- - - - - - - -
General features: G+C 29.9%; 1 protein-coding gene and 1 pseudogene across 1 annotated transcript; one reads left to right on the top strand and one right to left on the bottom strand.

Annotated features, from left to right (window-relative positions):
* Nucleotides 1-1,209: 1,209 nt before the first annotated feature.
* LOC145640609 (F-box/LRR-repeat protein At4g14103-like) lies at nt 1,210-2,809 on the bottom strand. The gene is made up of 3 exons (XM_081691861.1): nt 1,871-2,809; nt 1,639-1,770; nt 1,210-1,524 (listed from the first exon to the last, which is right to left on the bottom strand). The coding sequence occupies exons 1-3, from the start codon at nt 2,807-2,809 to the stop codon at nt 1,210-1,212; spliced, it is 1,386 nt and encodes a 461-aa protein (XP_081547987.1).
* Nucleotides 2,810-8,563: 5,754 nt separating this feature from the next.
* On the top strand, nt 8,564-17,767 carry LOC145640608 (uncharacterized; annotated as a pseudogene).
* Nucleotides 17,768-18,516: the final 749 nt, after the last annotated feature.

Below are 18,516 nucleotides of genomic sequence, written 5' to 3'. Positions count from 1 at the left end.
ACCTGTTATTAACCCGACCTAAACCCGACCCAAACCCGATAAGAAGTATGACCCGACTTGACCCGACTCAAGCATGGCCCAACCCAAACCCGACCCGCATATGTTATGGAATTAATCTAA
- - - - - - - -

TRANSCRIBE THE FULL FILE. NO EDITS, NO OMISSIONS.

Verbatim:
General features: G+C 29.9%; 1 protein-coding gene and 1 pseudogene across 1 annotated transcript; one reads left to right on the top strand and one right to left on the bottom strand.

Annotated features, from left to right (window-relative positions):
* Nucleotides 1-1,209: 1,209 nt before the first annotated feature.
* LOC145640609 (F-box/LRR-repeat protein At4g14103-like) lies at nt 1,210-2,809 on the bottom strand. The gene is made up of 3 exons (XM_081691861.1): nt 1,871-2,809; nt 1,639-1,770; nt 1,210-1,524 (listed from the first exon to the last, which is right to left on the bottom strand). The coding sequence occupies exons 1-3, from the start codon at nt 2,807-2,809 to the stop codon at nt 1,210-1,212; spliced, it is 1,386 nt and encodes a 461-aa protein (XP_081547987.1).
* Nucleotides 2,810-8,563: 5,754 nt separating this feature from the next.
* On the top strand, nt 8,564-17,767 carry LOC145640608 (uncharacterized; annotated as a pseudogene).
* Nucleotides 17,768-18,516: the final 749 nt, after the last annotated feature.

Below are 18,516 nucleotides of genomic sequence, written 5' to 3'. Positions count from 1 at the left end.
ACCTGTTATTAACCCGACCTAAACCCGACCCAAACCCGATAAGAAGTATGACCCGACTTGACCCGACTCAAGCATGGCCCAACCCAAACCCGACCCGCATATGTTATGGAATTAATCTAA